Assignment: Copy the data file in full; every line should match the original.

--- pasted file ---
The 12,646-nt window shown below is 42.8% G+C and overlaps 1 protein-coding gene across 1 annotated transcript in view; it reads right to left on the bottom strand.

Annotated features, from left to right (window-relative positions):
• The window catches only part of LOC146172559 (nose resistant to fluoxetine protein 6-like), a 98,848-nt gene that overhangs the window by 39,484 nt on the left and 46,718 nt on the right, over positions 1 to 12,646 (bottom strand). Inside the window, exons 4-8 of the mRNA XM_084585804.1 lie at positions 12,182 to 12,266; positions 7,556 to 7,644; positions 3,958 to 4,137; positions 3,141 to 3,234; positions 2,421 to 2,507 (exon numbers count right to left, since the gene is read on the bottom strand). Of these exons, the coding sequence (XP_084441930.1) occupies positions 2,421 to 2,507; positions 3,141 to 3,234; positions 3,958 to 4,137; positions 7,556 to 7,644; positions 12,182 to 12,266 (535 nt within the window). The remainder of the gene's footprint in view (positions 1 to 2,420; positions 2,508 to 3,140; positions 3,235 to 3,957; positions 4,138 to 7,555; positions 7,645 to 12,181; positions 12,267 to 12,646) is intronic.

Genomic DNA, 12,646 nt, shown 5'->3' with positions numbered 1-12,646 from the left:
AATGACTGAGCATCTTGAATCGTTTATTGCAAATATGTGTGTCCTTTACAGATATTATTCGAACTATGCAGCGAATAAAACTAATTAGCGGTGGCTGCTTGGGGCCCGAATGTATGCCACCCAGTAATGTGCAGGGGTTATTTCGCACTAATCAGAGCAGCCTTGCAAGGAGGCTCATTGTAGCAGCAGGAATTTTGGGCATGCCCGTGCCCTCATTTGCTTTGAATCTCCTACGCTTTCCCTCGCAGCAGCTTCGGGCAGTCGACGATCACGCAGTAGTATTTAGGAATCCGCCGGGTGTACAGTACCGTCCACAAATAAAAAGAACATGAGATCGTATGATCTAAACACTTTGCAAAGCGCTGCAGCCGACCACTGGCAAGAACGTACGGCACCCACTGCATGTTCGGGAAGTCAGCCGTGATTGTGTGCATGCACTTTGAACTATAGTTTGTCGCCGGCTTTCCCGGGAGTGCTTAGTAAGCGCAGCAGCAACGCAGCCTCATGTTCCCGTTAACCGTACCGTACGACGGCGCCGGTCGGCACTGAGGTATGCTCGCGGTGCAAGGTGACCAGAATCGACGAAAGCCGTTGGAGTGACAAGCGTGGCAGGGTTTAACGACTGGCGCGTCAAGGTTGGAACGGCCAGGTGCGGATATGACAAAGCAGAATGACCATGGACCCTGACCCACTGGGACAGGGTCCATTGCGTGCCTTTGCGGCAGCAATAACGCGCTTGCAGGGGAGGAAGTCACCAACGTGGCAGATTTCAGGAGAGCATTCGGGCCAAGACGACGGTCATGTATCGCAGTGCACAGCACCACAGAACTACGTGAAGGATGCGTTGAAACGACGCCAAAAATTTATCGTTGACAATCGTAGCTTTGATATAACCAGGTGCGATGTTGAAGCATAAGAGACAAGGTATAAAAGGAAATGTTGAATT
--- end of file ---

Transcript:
The 12,646-nt window shown below is 42.8% G+C and overlaps 1 protein-coding gene across 1 annotated transcript in view; it reads right to left on the bottom strand.

Annotated features, from left to right (window-relative positions):
• The window catches only part of LOC146172559 (nose resistant to fluoxetine protein 6-like), a 98,848-nt gene that overhangs the window by 39,484 nt on the left and 46,718 nt on the right, over positions 1 to 12,646 (bottom strand). Inside the window, exons 4-8 of the mRNA XM_084585804.1 lie at positions 12,182 to 12,266; positions 7,556 to 7,644; positions 3,958 to 4,137; positions 3,141 to 3,234; positions 2,421 to 2,507 (exon numbers count right to left, since the gene is read on the bottom strand). Of these exons, the coding sequence (XP_084441930.1) occupies positions 2,421 to 2,507; positions 3,141 to 3,234; positions 3,958 to 4,137; positions 7,556 to 7,644; positions 12,182 to 12,266 (535 nt within the window). The remainder of the gene's footprint in view (positions 1 to 2,420; positions 2,508 to 3,140; positions 3,235 to 3,957; positions 4,138 to 7,555; positions 7,645 to 12,181; positions 12,267 to 12,646) is intronic.

Genomic DNA, 12,646 nt, shown 5'->3' with positions numbered 1-12,646 from the left:
AATGACTGAGCATCTTGAATCGTTTATTGCAAATATGTGTGTCCTTTACAGATATTATTCGAACTATGCAGCGAATAAAACTAATTAGCGGTGGCTGCTTGGGGCCCGAATGTATGCCACCCAGTAATGTGCAGGGGTTATTTCGCACTAATCAGAGCAGCCTTGCAAGGAGGCTCATTGTAGCAGCAGGAATTTTGGGCATGCCCGTGCCCTCATTTGCTTTGAATCTCCTACGCTTTCCCTCGCAGCAGCTTCGGGCAGTCGACGATCACGCAGTAGTATTTAGGAATCCGCCGGGTGTACAGTACCGTCCACAAATAAAAAGAACATGAGATCGTATGATCTAAACACTTTGCAAAGCGCTGCAGCCGACCACTGGCAAGAACGTACGGCACCCACTGCATGTTCGGGAAGTCAGCCGTGATTGTGTGCATGCACTTTGAACTATAGTTTGTCGCCGGCTTTCCCGGGAGTGCTTAGTAAGCGCAGCAGCAACGCAGCCTCATGTTCCCGTTAACCGTACCGTACGACGGCGCCGGTCGGCACTGAGGTATGCTCGCGGTGCAAGGTGACCAGAATCGACGAAAGCCGTTGGAGTGACAAGCGTGGCAGGGTTTAACGACTGGCGCGTCAAGGTTGGAACGGCCAGGTGCGGATATGACAAAGCAGAATGACCATGGACCCTGACCCACTGGGACAGGGTCCATTGCGTGCCTTTGCGGCAGCAATAACGCGCTTGCAGGGGAGGAAGTCACCAACGTGGCAGATTTCAGGAGAGCATTCGGGCCAAGACGACGGTCATGTATCGCAGTGCACAGCACCACAGAACTACGTGAAGGATGCGTTGAAACGACGCCAAAAATTTATCGTTGACAATCGTAGCTTTGATATAACCAGGTGCGATGTTGAAGCATAAGAGACAAGGTATAAAAGGAAATGTTGAATT